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Electricity Price Is Rising, Especially in Midstate – PennLive

I’ve already seen inflation touching the price of gasoline, many foods, used cars and real estate.

Now, we’re introducing electricity – just in time to decorate for Christmas, the longest night of the year and the coldest of winter.

Virtual prices for eight Pennsylvania electricity distribution companies have increased this month, effective December 1, but they will be especially notable for customers of PPL, which covers a large swathe of central and eastern Pennsylvania, including most of Cumberland, Dauphin, Lancaster and Perry Counties.

For those 1.4 million accounts in the PPL service area, winter electricity bills will reflect a 26 percent increase in rates, from 7,544 cents to 9,502 cents per kilowatt-hour. The new residential rate is also the second-highest among the 10 different distribution companies serving the state, second only to small company Pike County Light & Power, which resets to 9.796 cents per kilowatt-hour. Commercial accounts will be even higher.

If you haven’t read your electric bill closely for some time, it’s worth noting that the energy used accounts for about half of the bill; The rest is a distribution fee to pay for the infrastructure you already carry into your home.

For residential customers, the next comparable price for electricity will be the highest since mid-2015, said PPL spokesperson Ross Hrivnak.

Most other utilities — including MetEd, the other major supplier in the middle — kept their increases below 10 percent. MetEd prices rose 4.2 percent, to 7,414 cents per kilowatt-hour.

The lowest rate in the state goes to the lucky clients of West Penn Power who cover Central and Southwest Pa. , which would be 5.698 cents per kilowatt-hour during the winter.

These default rates only apply to any customer who does not proactively shop for electricity, which Pennsylvania consumers have been able to do since 2010. For PPL customers, about 64 percent takes the default rate.

Shoppers can generally find prices that are lower than the default rates.

But the fact of the matter is that even consumers who shop for electricity are likely to find higher prices this winter than in recent years. PennLive’s survey of the state’s found quite a few offers that beat PPL’s ​​new default pricing, but they’re also well above the price levels that can be found in recent years.

“Consumers have enjoyed a lot of the benefits of historically low prices over the past two years,” said Glenn Thomas, a former member of the Pennsylvania Public Utilities Commission who now runs an energy consulting firm. “But in 2021, their prices will be higher.”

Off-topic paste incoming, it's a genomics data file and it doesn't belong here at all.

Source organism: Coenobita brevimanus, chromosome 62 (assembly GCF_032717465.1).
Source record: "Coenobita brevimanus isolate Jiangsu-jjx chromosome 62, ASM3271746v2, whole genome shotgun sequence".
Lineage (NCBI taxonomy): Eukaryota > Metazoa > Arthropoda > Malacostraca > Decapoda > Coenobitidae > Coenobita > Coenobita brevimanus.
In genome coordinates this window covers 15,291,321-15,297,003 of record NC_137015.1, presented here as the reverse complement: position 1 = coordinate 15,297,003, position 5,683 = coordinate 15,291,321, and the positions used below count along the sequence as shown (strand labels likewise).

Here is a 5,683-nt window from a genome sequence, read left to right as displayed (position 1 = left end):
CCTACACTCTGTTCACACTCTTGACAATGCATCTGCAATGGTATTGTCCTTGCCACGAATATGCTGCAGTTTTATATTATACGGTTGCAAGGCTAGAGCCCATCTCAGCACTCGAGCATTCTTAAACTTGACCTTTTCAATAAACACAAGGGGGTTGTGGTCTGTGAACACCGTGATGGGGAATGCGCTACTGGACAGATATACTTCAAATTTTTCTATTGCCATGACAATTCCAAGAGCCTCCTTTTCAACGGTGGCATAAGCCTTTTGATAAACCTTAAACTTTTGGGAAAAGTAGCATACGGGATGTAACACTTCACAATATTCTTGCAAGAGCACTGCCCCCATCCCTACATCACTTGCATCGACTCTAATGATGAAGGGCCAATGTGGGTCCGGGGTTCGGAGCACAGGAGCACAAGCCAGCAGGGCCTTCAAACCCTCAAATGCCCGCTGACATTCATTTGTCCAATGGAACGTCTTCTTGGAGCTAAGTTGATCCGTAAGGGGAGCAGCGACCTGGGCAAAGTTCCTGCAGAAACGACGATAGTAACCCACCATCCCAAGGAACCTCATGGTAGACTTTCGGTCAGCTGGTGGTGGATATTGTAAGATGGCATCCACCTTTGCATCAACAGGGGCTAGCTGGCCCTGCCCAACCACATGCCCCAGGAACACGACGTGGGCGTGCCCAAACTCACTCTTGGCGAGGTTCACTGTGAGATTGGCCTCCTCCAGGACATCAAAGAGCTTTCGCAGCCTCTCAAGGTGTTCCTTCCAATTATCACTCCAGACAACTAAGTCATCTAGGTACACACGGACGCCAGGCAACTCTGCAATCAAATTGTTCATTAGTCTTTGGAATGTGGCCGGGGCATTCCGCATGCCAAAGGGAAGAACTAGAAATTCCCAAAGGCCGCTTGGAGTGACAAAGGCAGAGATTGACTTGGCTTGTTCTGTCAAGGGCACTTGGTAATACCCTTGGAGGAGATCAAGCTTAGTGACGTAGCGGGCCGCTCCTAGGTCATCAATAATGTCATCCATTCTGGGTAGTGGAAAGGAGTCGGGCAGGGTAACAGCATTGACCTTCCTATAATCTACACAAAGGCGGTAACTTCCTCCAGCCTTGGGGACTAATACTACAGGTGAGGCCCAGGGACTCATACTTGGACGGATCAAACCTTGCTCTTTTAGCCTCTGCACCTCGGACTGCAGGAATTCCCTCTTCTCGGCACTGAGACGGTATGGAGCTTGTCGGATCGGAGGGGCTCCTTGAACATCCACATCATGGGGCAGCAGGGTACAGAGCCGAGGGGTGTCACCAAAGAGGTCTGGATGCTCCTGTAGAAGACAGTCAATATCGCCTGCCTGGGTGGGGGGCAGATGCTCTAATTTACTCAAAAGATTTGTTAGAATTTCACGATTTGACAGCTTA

Why does this happen?

PPL said its significant rise is the result of the October 2021 auction where it retained power capacity.

“We run competitive power auctions twice a year, where we secure the supply at the lowest offered price, and then pass that supply on to customers at no price increase,” Hrivnak said. This default rate, known as the rate to be compared, is updated every 1 June and 1 December.

He added, “The increase is due to several market conditions such as the high cost of energy supply sources, including natural gas, as well as overall inflation.”

Why are natural gas prices rising?

According to Dustin Myer, vice president of natural gas markets at the American Petroleum Institute, this is a function of increased energy sector demand during a warmer-than-normal summer, and lower fuel switches due to the retirement of coal-fired power plants and flat production. Because of manpower and supply chain issues.

The API said that during September and October, the average benchmark price of natural gas for the US market was 70 percent higher than the current 10-year average, although natural gas prices are expected to decline with lower demand in the spring and will remain low. . The long-term.

The increases this winter have not been felt evenly across the state, in part because utilities are following different procurement plans. For some, this means that volatility in the market can be smoothed out.

A spokesperson there said the spikes didn’t affect MetEd sharply, as it goes to auction three times a year and then sets the average cost of the resulting contracts for 12 or 24 months.

“When we made some of these purchases, natural gas prices were very low and we still saw the benefit of that,” said Todd Myers of MetEd.

How can you still save.

All businesses and the Pennsylvania Public Utilities Commission advise customers to shop for better rates PAPowerSwitch.comand then take whatever steps possible to maintain it—particularly in the winter months, when customers typically use more electricity for heating to stay comfortable, and make more use of televisions, appliances, and lights.

“Upcoming price changes, combined with lower temperatures, make this an important time for consumers and businesses to evaluate their energy options and explore ways to save money and energy in the coming months,” said Gladys Brown-Dutreoy, Chair of the PUC Board of Directors.

“We encourage consumers to review their electricity bills carefully, understand what energy prices they will pay if they continue with the default service, and then explore the official PUC electric shopping site for details on competitive offers, along with tips to conserve and save energy.”

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